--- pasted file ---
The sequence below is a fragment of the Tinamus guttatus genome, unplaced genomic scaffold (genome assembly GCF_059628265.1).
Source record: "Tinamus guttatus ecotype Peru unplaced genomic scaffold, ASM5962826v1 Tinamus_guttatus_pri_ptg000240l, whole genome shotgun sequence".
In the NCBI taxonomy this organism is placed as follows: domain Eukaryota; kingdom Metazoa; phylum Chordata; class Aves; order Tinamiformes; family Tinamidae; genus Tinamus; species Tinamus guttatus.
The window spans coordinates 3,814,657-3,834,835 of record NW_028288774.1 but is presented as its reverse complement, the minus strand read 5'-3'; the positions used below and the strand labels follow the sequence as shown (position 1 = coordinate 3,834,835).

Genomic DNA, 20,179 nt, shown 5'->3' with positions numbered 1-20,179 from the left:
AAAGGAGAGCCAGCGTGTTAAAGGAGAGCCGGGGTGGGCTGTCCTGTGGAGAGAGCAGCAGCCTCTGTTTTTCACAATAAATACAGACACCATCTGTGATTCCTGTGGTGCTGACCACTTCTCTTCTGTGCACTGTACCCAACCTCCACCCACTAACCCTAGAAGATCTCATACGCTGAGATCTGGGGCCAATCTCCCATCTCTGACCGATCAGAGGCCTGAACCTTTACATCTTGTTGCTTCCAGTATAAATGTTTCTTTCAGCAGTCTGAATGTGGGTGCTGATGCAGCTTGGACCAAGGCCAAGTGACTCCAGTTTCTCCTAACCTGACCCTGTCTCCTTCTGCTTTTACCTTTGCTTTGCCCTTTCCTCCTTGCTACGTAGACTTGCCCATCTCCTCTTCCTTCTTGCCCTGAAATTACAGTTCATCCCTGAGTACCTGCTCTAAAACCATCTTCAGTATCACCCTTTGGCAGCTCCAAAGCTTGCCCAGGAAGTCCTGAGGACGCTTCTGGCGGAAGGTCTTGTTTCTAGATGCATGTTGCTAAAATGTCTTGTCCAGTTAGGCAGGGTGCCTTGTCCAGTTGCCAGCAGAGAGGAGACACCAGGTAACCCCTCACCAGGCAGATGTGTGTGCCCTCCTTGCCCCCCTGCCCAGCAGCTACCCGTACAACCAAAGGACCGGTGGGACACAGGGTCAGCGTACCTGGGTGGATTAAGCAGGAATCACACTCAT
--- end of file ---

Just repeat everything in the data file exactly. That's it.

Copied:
The sequence below is a fragment of the Tinamus guttatus genome, unplaced genomic scaffold (genome assembly GCF_059628265.1).
Source record: "Tinamus guttatus ecotype Peru unplaced genomic scaffold, ASM5962826v1 Tinamus_guttatus_pri_ptg000240l, whole genome shotgun sequence".
In the NCBI taxonomy this organism is placed as follows: domain Eukaryota; kingdom Metazoa; phylum Chordata; class Aves; order Tinamiformes; family Tinamidae; genus Tinamus; species Tinamus guttatus.
The window spans coordinates 3,814,657-3,834,835 of record NW_028288774.1 but is presented as its reverse complement, the minus strand read 5'-3'; the positions used below and the strand labels follow the sequence as shown (position 1 = coordinate 3,834,835).

Genomic DNA, 20,179 nt, shown 5'->3' with positions numbered 1-20,179 from the left:
AAAGGAGAGCCAGCGTGTTAAAGGAGAGCCGGGGTGGGCTGTCCTGTGGAGAGAGCAGCAGCCTCTGTTTTTCACAATAAATACAGACACCATCTGTGATTCCTGTGGTGCTGACCACTTCTCTTCTGTGCACTGTACCCAACCTCCACCCACTAACCCTAGAAGATCTCATACGCTGAGATCTGGGGCCAATCTCCCATCTCTGACCGATCAGAGGCCTGAACCTTTACATCTTGTTGCTTCCAGTATAAATGTTTCTTTCAGCAGTCTGAATGTGGGTGCTGATGCAGCTTGGACCAAGGCCAAGTGACTCCAGTTTCTCCTAACCTGACCCTGTCTCCTTCTGCTTTTACCTTTGCTTTGCCCTTTCCTCCTTGCTACGTAGACTTGCCCATCTCCTCTTCCTTCTTGCCCTGAAATTACAGTTCATCCCTGAGTACCTGCTCTAAAACCATCTTCAGTATCACCCTTTGGCAGCTCCAAAGCTTGCCCAGGAAGTCCTGAGGACGCTTCTGGCGGAAGGTCTTGTTTCTAGATGCATGTTGCTAAAATGTCTTGTCCAGTTAGGCAGGGTGCCTTGTCCAGTTGCCAGCAGAGAGGAGACACCAGGTAACCCCTCACCAGGCAGATGTGTGTGCCCTCCTTGCCCCCCTGCCCAGCAGCTACCCGTACAACCAAAGGACCGGTGGGACACAGGGTCAGCGTACCTGGGTGGATTAAGCAGGAATCACACTCAT